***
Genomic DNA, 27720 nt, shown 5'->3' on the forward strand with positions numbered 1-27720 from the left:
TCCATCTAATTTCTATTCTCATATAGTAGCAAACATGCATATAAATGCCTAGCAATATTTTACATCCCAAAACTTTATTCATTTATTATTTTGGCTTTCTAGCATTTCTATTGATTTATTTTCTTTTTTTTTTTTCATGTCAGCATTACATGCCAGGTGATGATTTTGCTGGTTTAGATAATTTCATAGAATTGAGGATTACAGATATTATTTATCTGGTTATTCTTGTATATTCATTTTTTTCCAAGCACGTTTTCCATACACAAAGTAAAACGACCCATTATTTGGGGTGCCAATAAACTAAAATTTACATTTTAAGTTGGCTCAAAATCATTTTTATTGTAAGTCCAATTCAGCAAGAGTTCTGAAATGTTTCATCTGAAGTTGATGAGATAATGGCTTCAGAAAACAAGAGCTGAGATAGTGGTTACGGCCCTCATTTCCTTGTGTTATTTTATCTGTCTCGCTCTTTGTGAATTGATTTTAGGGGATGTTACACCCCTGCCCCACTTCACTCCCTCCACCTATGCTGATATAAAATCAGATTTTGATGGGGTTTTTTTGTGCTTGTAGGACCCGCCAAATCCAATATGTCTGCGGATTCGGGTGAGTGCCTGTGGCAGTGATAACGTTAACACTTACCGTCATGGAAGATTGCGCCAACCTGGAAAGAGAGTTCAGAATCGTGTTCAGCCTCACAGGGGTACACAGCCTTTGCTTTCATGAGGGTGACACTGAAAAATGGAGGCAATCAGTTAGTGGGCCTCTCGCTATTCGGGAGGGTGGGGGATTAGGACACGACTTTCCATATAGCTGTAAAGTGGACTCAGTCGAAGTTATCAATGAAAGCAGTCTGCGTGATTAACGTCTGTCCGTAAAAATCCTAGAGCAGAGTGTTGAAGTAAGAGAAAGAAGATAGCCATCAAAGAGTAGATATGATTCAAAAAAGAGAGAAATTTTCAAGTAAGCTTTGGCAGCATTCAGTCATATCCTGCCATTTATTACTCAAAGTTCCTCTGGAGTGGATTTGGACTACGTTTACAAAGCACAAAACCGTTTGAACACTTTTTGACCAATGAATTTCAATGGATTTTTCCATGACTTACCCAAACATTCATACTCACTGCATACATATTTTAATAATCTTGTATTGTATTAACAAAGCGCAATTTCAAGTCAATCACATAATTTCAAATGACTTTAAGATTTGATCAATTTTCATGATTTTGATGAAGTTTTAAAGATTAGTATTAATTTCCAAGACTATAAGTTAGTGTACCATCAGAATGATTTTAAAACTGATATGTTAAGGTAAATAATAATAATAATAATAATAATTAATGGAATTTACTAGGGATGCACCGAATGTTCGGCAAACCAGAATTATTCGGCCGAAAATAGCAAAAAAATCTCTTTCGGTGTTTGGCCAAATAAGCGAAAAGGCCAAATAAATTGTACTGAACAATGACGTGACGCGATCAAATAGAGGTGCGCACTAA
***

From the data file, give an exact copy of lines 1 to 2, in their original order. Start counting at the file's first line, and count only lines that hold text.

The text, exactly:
Genomic DNA, 27720 nt, shown 5'->3' on the forward strand with positions numbered 1-27720 from the left:
TCCATCTAATTTCTATTCTCATATAGTAGCAAACATGCATATAAATGCCTAGCAATATTTTACATCCCAAAACTTTATTCATTTATTATTTTGGCTTTCTAGCATTTCTATTGATTTATTTTCTTTTTTTTTTTTCATGTCAGCATTACATGCCAGGTGATGATTTTGCTGGTTTAGATAATTTCATAGAATTGAGGATTACAGATATTATTTATCTGGTTATTCTTGTATATTCATTTTTTTCCAAGCACGTTTTCCATACACAAAGTAAAACGACCCATTATTTGGGGTGCCAATAAACTAAAATTTACATTTTAAGTTGGCTCAAAATCATTTTTATTGTAAGTCCAATTCAGCAAGAGTTCTGAAATGTTTCATCTGAAGTTGATGAGATAATGGCTTCAGAAAACAAGAGCTGAGATAGTGGTTACGGCCCTCATTTCCTTGTGTTATTTTATCTGTCTCGCTCTTTGTGAATTGATTTTAGGGGATGTTACACCCCTGCCCCACTTCACTCCCTCCACCTATGCTGATATAAAATCAGATTTTGATGGGGTTTTTTTGTGCTTGTAGGACCCGCCAAATCCAATATGTCTGCGGATTCGGGTGAGTGCCTGTGGCAGTGATAACGTTAACACTTACCGTCATGGAAGATTGCGCCAACCTGGAAAGAGAGTTCAGAATCGTGTTCAGCCTCACAGGGGTACACAGCCTTTGCTTTCATGAGGGTGACACTGAAAAATGGAGGCAATCAGTTAGTGGGCCTCTCGCTATTCGGGAGGGTGGGGGATTAGGACACGACTTTCCATATAGCTGTAAAGTGGACTCAGTCGAAGTTATCAATGAAAGCAGTCTGCGTGATTAACGTCTGTCCGTAAAAATCCTAGAGCAGAGTGTTGAAGTAAGAGAAAGAAGATAGCCATCAAAGAGTAGATATGATTCAAAAAAGAGAGAAATTTTCAAGTAAGCTTTGGCAGCATTCAGTCATATCCTGCCATTTATTACTCAAAGTTCCTCTGGAGTGGATTTGGACTACGTTTACAAAGCACAAAACCGTTTGAACACTTTTTGACCAATGAATTTCAATGGATTTTTCCATGACTTACCCAAACATTCATACTCACTGCATACATATTTTAATAATCTTGTATTGTATTAACAAAGCGCAATTTCAAGTCAATCACATAATTTCAAATGACTTTAAGATTTGATCAATTTTCATGATTTTGATGAAGTTTTAAAGATTAGTATTAATTTCCAAGACTATAAGTTAGTGTACCATCAGAATGATTTTAAAACTGATATGTTAAGGTAAATAATAATAATAATAATAATAATTAATGGAATTTACTAGGGATGCACCGAATGTTCGGCAAACCAGAATTATTCGGCCGAAAATAGCAAAAAAATCTCTTTCGGTGTTTGGCCAAATAAGCGAAAAGGCCAAATAAATTGTACTGAACAATGACGTGACGCGATCAAATAGAGGTGCGCACTAA